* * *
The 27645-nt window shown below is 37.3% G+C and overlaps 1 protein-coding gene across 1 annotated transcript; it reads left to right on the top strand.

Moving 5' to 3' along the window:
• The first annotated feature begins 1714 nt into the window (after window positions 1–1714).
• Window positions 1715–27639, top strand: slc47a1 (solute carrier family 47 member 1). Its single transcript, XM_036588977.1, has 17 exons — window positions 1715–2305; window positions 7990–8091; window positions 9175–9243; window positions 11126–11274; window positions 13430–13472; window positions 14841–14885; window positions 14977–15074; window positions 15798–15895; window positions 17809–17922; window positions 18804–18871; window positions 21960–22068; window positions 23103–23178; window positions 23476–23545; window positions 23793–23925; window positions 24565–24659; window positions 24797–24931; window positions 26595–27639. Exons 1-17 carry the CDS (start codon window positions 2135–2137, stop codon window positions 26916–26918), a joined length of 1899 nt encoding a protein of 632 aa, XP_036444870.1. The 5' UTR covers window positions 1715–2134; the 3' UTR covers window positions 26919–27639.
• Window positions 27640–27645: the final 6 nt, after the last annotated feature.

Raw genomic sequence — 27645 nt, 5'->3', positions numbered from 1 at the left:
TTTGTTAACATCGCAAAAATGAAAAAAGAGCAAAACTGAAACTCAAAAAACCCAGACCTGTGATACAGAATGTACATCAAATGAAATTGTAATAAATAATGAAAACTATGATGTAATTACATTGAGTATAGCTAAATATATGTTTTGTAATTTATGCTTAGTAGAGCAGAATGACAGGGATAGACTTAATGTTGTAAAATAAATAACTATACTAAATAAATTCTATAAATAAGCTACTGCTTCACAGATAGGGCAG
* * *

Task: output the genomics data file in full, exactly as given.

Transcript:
The 27645-nt window shown below is 37.3% G+C and overlaps 1 protein-coding gene across 1 annotated transcript; it reads left to right on the top strand.

Moving 5' to 3' along the window:
• The first annotated feature begins 1714 nt into the window (after window positions 1–1714).
• Window positions 1715–27639, top strand: slc47a1 (solute carrier family 47 member 1). Its single transcript, XM_036588977.1, has 17 exons — window positions 1715–2305; window positions 7990–8091; window positions 9175–9243; window positions 11126–11274; window positions 13430–13472; window positions 14841–14885; window positions 14977–15074; window positions 15798–15895; window positions 17809–17922; window positions 18804–18871; window positions 21960–22068; window positions 23103–23178; window positions 23476–23545; window positions 23793–23925; window positions 24565–24659; window positions 24797–24931; window positions 26595–27639. Exons 1-17 carry the CDS (start codon window positions 2135–2137, stop codon window positions 26916–26918), a joined length of 1899 nt encoding a protein of 632 aa, XP_036444870.1. The 5' UTR covers window positions 1715–2134; the 3' UTR covers window positions 26919–27639.
• Window positions 27640–27645: the final 6 nt, after the last annotated feature.

Raw genomic sequence — 27645 nt, 5'->3', positions numbered from 1 at the left:
TTTGTTAACATCGCAAAAATGAAAAAAGAGCAAAACTGAAACTCAAAAAACCCAGACCTGTGATACAGAATGTACATCAAATGAAATTGTAATAAATAATGAAAACTATGATGTAATTACATTGAGTATAGCTAAATATATGTTTTGTAATTTATGCTTAGTAGAGCAGAATGACAGGGATAGACTTAATGTTGTAAAATAAATAACTATACTAAATAAATTCTATAAATAAGCTACTGCTTCACAGATAGGGCAG